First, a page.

8. hi! I am so glad you posted this recipe, thank you! I put off trying to make mayo for years because it seemed like a lot of work and i am lazy. I think i stumbled onto your recipe looking for fermented food. This was the inspiration i needed! I just made this – i 1/2’d the recipe, but used 3 yolks cos my eggs are small to 1 cup olive oil. I gave no thought at all to doing this by hand (again, i am lazy). I considered the stick blender cos it is easy to clean, but i thought it would be too challenging to pour slowly with one hand and blend with the other. I considered the food processor, but since i was only doing half thought it was too small an amount and that puppy is a pain to clean. So, stand mixer with whisk is what i used and WOW!!! super easy and only took maybe 10 min total. I had enough to make an amazing tuna salad – this mayo really lets the flavor of the food shine. There is a half pint jar on the counter fermenting now and i am already looking forward to the turkey salad and potato salad i will be making. thank you again for sharing this. It was easy and fun and I am so happy now to never need to buy crap mayo in a stupid plastic jar again!

  9. Hi, I am interested in trying this recipe but my daughter cannot have whey; is the whey necessary to the mayonnaise?


    • The whey is what makes the mayonnaise lacto-fermented. In other recipes I would say to omit the whey and add more salt, but I am hesitant to do so in this recipe, for superficial reasons of taste but also slight concern that the whey may be necessary because of the egg content. You can always omit the whey and skip the “leave at room temperature to lacto-ferment” part. It won’t keep as long, but you should be able to make it last several days and use it up quickly.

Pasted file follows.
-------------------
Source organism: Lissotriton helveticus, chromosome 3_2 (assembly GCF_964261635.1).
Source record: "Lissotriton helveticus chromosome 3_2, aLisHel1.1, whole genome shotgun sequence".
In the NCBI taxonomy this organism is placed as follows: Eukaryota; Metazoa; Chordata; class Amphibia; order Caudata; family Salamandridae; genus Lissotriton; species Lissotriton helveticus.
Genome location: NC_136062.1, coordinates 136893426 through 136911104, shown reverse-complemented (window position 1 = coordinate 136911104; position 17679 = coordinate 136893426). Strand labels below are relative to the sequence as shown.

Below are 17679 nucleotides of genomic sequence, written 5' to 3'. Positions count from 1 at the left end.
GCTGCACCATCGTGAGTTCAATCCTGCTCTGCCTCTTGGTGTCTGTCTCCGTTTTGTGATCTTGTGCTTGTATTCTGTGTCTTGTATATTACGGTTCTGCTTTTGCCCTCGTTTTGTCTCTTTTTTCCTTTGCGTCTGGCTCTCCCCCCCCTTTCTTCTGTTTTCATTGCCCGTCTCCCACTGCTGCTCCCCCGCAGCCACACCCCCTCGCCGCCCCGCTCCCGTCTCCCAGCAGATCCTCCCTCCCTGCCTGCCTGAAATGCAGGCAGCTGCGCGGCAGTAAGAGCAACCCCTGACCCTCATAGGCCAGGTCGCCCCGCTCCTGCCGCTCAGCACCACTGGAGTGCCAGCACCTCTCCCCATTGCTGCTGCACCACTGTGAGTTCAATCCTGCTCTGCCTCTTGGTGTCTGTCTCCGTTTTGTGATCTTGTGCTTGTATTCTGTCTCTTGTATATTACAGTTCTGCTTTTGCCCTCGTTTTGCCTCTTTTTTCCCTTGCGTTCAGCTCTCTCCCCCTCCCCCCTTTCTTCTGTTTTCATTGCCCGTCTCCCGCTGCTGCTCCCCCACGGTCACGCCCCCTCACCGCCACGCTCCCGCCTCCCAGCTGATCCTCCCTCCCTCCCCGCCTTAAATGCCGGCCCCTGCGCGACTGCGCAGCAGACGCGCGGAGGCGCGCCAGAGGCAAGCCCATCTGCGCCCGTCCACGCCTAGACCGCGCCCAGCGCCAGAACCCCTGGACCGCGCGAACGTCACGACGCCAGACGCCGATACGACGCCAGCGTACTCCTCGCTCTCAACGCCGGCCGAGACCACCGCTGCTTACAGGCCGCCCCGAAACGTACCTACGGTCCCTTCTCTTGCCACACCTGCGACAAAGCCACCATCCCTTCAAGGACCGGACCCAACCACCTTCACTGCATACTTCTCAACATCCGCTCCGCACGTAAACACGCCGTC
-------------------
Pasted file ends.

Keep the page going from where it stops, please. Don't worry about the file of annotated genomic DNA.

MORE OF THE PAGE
• Thanks for your quick response Kendahl. I did read that I could replace the whey with salt in other lacto-fermentation products, but wasn’t sure about the mayonnaise.
        I will try the mayo without the lacto part! 🙂

  10. Ohhh, you have strong arms! I have made mayonnaise with a stick blender called a Bamix, it is wonderful, I will have to try your recipe 🙂

  11. I have never used whey. I had to google it 😉 Please fill me in on what to buy. I would try it without but I want the ranch that I’ll be using it for to keep for as long as possible. Please and thank you 🙂

  12. I made this, and only after finishing making it at 730pm did I realize it needs to sit out for 7 hours… I didn’t read well enough I suppose. So, if it sits out longer or shorter than 7 hours is that bad? Because 7 hours will put us at 230am… and I am exhausted and my husband isn’t super excited about staying awake to put mayo in the fridge… I probably won’t get an answer tonight… it’s kind of late… But I would appreciate an answer eventually anyway, just in case I make the mistake of making mayo at 7pm again… haha

    • Since it has raw egg yolks in it, I wouldn’t leave it out longer than 7 hours, but you can definitely do a shorter amount of time. It just won’t have as much time to lacto-ferment (and it may not last as long in the fridge).